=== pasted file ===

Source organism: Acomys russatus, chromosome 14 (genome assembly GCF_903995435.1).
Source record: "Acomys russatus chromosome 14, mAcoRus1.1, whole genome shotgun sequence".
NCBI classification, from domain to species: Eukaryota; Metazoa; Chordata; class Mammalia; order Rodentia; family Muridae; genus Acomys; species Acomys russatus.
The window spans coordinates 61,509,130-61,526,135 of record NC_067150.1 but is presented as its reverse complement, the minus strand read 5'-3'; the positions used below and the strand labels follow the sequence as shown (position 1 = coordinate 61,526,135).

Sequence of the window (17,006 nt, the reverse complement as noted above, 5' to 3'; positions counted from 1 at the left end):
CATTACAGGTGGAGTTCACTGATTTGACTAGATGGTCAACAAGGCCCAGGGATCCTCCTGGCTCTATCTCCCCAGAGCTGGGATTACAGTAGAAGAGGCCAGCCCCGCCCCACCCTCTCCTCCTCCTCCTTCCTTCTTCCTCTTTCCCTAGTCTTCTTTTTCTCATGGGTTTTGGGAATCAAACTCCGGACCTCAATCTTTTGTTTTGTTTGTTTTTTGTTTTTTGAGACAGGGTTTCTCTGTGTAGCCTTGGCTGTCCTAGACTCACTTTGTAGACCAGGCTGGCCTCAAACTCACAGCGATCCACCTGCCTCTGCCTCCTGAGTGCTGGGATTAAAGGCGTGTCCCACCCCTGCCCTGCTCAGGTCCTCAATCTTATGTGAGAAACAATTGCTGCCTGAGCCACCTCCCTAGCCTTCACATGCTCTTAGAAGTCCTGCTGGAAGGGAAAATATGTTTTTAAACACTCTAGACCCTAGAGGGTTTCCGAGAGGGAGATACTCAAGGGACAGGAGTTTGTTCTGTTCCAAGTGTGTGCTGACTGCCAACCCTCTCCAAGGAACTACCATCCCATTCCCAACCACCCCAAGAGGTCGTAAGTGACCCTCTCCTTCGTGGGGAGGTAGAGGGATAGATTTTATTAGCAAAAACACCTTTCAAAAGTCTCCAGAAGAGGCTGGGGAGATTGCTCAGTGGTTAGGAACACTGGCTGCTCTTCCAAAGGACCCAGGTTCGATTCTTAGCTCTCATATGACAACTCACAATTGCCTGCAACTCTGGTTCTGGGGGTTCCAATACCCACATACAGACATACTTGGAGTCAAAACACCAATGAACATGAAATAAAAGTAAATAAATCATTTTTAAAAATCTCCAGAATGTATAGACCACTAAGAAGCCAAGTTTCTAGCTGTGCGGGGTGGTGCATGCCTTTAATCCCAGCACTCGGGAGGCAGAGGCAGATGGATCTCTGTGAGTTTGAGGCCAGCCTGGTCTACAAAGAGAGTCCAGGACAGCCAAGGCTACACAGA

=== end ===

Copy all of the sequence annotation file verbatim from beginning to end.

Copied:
Source organism: Acomys russatus, chromosome 14 (genome assembly GCF_903995435.1).
Source record: "Acomys russatus chromosome 14, mAcoRus1.1, whole genome shotgun sequence".
NCBI classification, from domain to species: Eukaryota; Metazoa; Chordata; class Mammalia; order Rodentia; family Muridae; genus Acomys; species Acomys russatus.
The window spans coordinates 61,509,130-61,526,135 of record NC_067150.1 but is presented as its reverse complement, the minus strand read 5'-3'; the positions used below and the strand labels follow the sequence as shown (position 1 = coordinate 61,526,135).

Sequence of the window (17,006 nt, the reverse complement as noted above, 5' to 3'; positions counted from 1 at the left end):
CATTACAGGTGGAGTTCACTGATTTGACTAGATGGTCAACAAGGCCCAGGGATCCTCCTGGCTCTATCTCCCCAGAGCTGGGATTACAGTAGAAGAGGCCAGCCCCGCCCCACCCTCTCCTCCTCCTCCTTCCTTCTTCCTCTTTCCCTAGTCTTCTTTTTCTCATGGGTTTTGGGAATCAAACTCCGGACCTCAATCTTTTGTTTTGTTTGTTTTTTGTTTTTTGAGACAGGGTTTCTCTGTGTAGCCTTGGCTGTCCTAGACTCACTTTGTAGACCAGGCTGGCCTCAAACTCACAGCGATCCACCTGCCTCTGCCTCCTGAGTGCTGGGATTAAAGGCGTGTCCCACCCCTGCCCTGCTCAGGTCCTCAATCTTATGTGAGAAACAATTGCTGCCTGAGCCACCTCCCTAGCCTTCACATGCTCTTAGAAGTCCTGCTGGAAGGGAAAATATGTTTTTAAACACTCTAGACCCTAGAGGGTTTCCGAGAGGGAGATACTCAAGGGACAGGAGTTTGTTCTGTTCCAAGTGTGTGCTGACTGCCAACCCTCTCCAAGGAACTACCATCCCATTCCCAACCACCCCAAGAGGTCGTAAGTGACCCTCTCCTTCGTGGGGAGGTAGAGGGATAGATTTTATTAGCAAAAACACCTTTCAAAAGTCTCCAGAAGAGGCTGGGGAGATTGCTCAGTGGTTAGGAACACTGGCTGCTCTTCCAAAGGACCCAGGTTCGATTCTTAGCTCTCATATGACAACTCACAATTGCCTGCAACTCTGGTTCTGGGGGTTCCAATACCCACATACAGACATACTTGGAGTCAAAACACCAATGAACATGAAATAAAAGTAAATAAATCATTTTTAAAAATCTCCAGAATGTATAGACCACTAAGAAGCCAAGTTTCTAGCTGTGCGGGGTGGTGCATGCCTTTAATCCCAGCACTCGGGAGGCAGAGGCAGATGGATCTCTGTGAGTTTGAGGCCAGCCTGGTCTACAAAGAGAGTCCAGGACAGCCAAGGCTACACAGA